NanoMicrobiol NanoBiotechnol, 2023 (1), 202313
Functionalization of chitosan nanofibers with zinc oxide nanoparticles
Zahra Asvar 1, Esmaeel Mirzaee 1, and Alireaza Ebrahiminezhad 2*
1 Department of Medical Nanotechnology, School of Advanced Medical Sciences and Technologies, Shiraz university of Medical Sciences, Shiraz, Iran
2 Biotechnology Research Center, Shiraz University of Medical Sciences, Shiraz, Iran
* Correspondence: firstname.lastname@example.org
In recent years, nanofibers were emerged as one of the most popular wound dressing. Specially in the case of infected wounds or burn ulcers that are infected with multidrug resistant bacteria antimicrobial nanofibers can be a promising choice. Functionalization with antimicrobial nanoparticles is an efficient approach for the fabrication of antimicrobial nanofibers. Zinc oxide nanoparticles are well-known as biocompatible antimicrobial nanoparticles that can be employed in the antimicrobial wound dressing. But, functionalization of nanofibers with zinc oxide nanoparticles is not such a simple. In this experiment in situ reduction of zinc ion was performed to fabricate zinc oxide functionalized chitosan nanofibers. Feasibility of the in situ reduction was examined by using two different reducing agents, hydrazine and sodium hydroxide. It was found that hydrazine is not able to reduce zinc nanoparticles inside chitosan nanofibers. But, in situ formation of zin oxide nanoparticles was stimulated by using a solution of sodium hydroxide. Based on TEM micrographs, diameter of the prepared nanofibers was about 50-200 nm. Treatment with sodium hydroxide to some extent disturb the structure of nanofibers. To reach the best possible result it seems that some optimization study in regard to concentration of sodium hydroxide solution and other parameters should be performed.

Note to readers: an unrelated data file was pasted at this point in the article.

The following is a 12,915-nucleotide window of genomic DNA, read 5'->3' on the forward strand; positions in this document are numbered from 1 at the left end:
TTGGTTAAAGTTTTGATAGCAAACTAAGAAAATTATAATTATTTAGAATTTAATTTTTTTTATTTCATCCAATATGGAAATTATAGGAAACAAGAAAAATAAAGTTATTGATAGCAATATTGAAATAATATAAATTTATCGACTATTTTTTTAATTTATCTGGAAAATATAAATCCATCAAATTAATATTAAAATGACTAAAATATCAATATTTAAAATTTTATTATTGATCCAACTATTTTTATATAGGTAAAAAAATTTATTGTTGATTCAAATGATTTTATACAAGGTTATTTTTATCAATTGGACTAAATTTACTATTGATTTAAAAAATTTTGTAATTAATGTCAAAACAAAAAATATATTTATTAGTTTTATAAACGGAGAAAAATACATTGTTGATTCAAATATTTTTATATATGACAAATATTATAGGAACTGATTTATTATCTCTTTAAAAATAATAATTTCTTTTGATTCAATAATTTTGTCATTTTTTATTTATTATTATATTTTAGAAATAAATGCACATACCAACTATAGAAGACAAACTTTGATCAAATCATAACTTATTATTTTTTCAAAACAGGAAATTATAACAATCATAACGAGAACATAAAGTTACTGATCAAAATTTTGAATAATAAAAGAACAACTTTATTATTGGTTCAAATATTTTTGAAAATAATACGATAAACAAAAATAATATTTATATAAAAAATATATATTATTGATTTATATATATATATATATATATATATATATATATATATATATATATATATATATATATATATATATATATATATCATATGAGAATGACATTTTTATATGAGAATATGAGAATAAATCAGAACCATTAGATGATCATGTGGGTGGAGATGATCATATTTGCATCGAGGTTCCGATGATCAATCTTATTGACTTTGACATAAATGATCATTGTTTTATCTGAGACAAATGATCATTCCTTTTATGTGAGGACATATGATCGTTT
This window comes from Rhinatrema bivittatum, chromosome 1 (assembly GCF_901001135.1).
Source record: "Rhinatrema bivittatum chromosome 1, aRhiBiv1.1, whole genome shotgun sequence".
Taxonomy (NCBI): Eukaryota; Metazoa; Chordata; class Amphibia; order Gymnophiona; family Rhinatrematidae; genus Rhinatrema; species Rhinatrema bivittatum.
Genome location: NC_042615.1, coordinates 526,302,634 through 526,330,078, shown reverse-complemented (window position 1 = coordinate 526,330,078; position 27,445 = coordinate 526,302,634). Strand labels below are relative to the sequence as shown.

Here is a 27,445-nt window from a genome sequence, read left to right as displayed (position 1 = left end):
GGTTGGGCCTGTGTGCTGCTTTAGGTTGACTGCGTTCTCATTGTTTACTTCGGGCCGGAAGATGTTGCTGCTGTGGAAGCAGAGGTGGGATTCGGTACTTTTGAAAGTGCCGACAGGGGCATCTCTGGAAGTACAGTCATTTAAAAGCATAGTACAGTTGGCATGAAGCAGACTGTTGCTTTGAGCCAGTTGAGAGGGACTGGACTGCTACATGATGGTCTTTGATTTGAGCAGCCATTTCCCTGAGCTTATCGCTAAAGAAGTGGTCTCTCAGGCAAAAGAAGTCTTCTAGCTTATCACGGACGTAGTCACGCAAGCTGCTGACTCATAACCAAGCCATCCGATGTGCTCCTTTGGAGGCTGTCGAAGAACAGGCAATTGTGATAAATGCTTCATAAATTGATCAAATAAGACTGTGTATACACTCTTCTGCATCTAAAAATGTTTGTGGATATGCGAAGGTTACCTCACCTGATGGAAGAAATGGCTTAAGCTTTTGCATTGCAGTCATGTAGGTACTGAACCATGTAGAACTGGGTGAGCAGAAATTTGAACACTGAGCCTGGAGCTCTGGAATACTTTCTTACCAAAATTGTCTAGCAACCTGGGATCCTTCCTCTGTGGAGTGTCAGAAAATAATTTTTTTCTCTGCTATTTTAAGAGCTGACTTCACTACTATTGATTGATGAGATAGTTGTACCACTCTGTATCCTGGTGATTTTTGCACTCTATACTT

Key words: Antimicrobial nanoparticles; Antimicrobial nanofibers; Electrospinning; Wound dressing; Metal nanoparticles
Nanofibers are ideal choices for wound dressing because of their resemblance to the skin’s extracellular 3D matrix. Nanofibers porous structure can facilitate the exchange of gases and nutrients while prevent wound drying (1, 2). At the same time, the complex structure of nanofibers network and the size of its cavities do not allow microorganisms to reach the wound surface. As a result, the likelihood of developing a wide range of bacterial, fungal and viral infections will be significantly reduced (3, 4). Also, creating a high reactivity level of these graphs is conducive to loading and delivery of drugs, biomolecules and nanoparticles, which makes nanofibers a suitable option for use in a variety of wound coatings (2, 5).
Several methods have been developed for the production of nanofibers, the main of which are drawing, self-assembly, phase separation, synthesis template, and electrospinning (6). Electrospinning is a method of producing fiber at the nanoscale using electrostatic force, which was known from the early 1930s, but was not considered until the 1990s, when it was proved that a large number of organic polymers were capable of electrospinning with nanometer sizes (7). Nanofibers are now commonly produced through electrospinning technique, which is a simple, cost-effective, repeatable and high-variety method in selecting raw materials and controlling the final product with excellent imitation of extracellular matrix (8). In fact, electrospun nanofiber matrixes accelerate wound healing due to the absorption of secretions from the wound, the possibility of exchanging respiratory gases and water vapor, providing a moist environment on the wound, and preventing microbial infections. This has led to special attention in recent years for use as wound coverings and dressings. The possibility of producing these bandages on an industrial scale can be another reason to pay special attention to this method in the production of nanofibers (9).